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Pandora Resets Strategy After Tumultuous Start to the Year

Pandora Media Inc. is re-emphasizing its roots as an internet radio company after months of turmoil and management turnover.

The Oakland, California-based web music pioneer on Monday outlined a new strategy for growth after reporting second-quarter sales that surpassed analysts’ forecasts. The report was Pandora’s first since the company sold a 19 percent stake to Sirius XM Holdings Inc. in June and dismissed CEO Tim Westergren.

New leadership plans to emphasize advertising-supported, free radio, a departure after a couple years of dabbling in new areas like ticket sales. With listeners shrinking slowly, Pandora is trying to extract more money from existing customers and spend less chasing new subscribers at home and abroad, interim Chief Executive Officer Naveen Chopra said.

“We need to develop as big an audience as possible across multiple forms of the service, both the ad supported and subscription,” Chopra said on a call with investors. “And the most efficient way to do that is to bring people into the ad-supported product and then use our on-platform capabilities to find the people for whom premium is really the right place to be.”

Pandora said Monday second-quarter sales grew to $376.8 million, up 9.9 percent from a year earlier, thanks to growth in advertising and subscriptions. Analysts had projected $367.4 million, the average of 25 estimates. The company’s adjusted loss before interest taxes, depreciation and amortization widened to $54.3 million, mostly in line with projections.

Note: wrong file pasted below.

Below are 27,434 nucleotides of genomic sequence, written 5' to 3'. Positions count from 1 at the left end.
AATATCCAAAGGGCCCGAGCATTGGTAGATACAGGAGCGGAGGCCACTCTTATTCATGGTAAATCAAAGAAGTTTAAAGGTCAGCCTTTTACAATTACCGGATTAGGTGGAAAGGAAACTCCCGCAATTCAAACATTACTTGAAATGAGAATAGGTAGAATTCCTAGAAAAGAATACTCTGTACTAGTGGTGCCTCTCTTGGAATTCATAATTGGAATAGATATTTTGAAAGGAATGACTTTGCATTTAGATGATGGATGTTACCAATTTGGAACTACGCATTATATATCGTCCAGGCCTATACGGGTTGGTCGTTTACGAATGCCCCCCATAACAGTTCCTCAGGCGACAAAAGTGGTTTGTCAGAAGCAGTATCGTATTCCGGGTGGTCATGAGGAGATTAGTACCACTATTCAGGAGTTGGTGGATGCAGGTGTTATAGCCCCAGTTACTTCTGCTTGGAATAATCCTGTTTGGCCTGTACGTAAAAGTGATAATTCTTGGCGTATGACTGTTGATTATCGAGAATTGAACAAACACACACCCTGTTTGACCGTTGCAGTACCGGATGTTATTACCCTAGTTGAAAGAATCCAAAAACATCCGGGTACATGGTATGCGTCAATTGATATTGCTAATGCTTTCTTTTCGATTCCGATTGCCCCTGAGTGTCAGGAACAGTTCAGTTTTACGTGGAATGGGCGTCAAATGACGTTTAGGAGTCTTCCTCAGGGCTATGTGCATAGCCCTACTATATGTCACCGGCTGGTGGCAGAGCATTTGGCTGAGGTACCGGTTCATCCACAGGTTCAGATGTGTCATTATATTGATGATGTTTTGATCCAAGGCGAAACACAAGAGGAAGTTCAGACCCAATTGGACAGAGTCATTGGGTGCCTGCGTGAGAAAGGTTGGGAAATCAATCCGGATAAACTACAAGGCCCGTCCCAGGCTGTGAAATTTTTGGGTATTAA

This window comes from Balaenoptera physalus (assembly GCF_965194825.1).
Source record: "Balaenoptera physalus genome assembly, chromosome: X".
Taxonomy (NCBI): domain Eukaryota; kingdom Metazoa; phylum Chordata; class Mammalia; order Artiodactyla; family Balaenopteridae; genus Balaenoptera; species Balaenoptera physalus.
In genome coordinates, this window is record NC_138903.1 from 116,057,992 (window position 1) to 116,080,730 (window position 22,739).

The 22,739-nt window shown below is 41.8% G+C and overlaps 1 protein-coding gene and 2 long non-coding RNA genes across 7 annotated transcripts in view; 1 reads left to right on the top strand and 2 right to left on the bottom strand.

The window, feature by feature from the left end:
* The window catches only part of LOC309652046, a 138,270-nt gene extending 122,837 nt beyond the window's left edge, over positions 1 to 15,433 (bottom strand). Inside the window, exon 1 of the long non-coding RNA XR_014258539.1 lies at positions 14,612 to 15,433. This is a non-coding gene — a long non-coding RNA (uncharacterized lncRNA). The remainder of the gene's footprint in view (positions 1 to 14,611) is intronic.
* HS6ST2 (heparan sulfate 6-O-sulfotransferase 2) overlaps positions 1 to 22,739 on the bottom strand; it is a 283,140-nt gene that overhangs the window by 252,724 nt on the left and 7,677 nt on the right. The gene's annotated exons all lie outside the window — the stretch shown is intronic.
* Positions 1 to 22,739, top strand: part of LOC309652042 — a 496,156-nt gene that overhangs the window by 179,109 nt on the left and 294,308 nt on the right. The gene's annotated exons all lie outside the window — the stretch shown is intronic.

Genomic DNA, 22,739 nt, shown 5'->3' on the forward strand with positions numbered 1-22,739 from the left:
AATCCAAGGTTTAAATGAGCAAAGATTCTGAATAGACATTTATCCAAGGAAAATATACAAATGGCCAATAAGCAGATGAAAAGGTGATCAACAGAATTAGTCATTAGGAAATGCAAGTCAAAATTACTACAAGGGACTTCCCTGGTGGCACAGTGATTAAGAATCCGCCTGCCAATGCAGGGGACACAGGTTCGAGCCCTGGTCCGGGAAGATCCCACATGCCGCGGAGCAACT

The shares were little changed in extended trading after reaching as high as $9.65 before management disclosed its new strategy and forecast. Company executives project $370 million to $385 million in third-quarter sales and an adjusted loss of $5 million to $20 million. Sales will be hindered by lost revenue from the sale of Ticketfly, the ticketing business acquired in 2015, and Pandora’s withdrawal from New Zealand and Australia.

Pandora will use savings from those endeavors to invest in a wider array of programming, like news and podcasts, and convert free users into paid ones. The music service has 76 million free users, and nearly 5 million paid subscribers, some 390,000 of which pay for a full on-demand music buffet.

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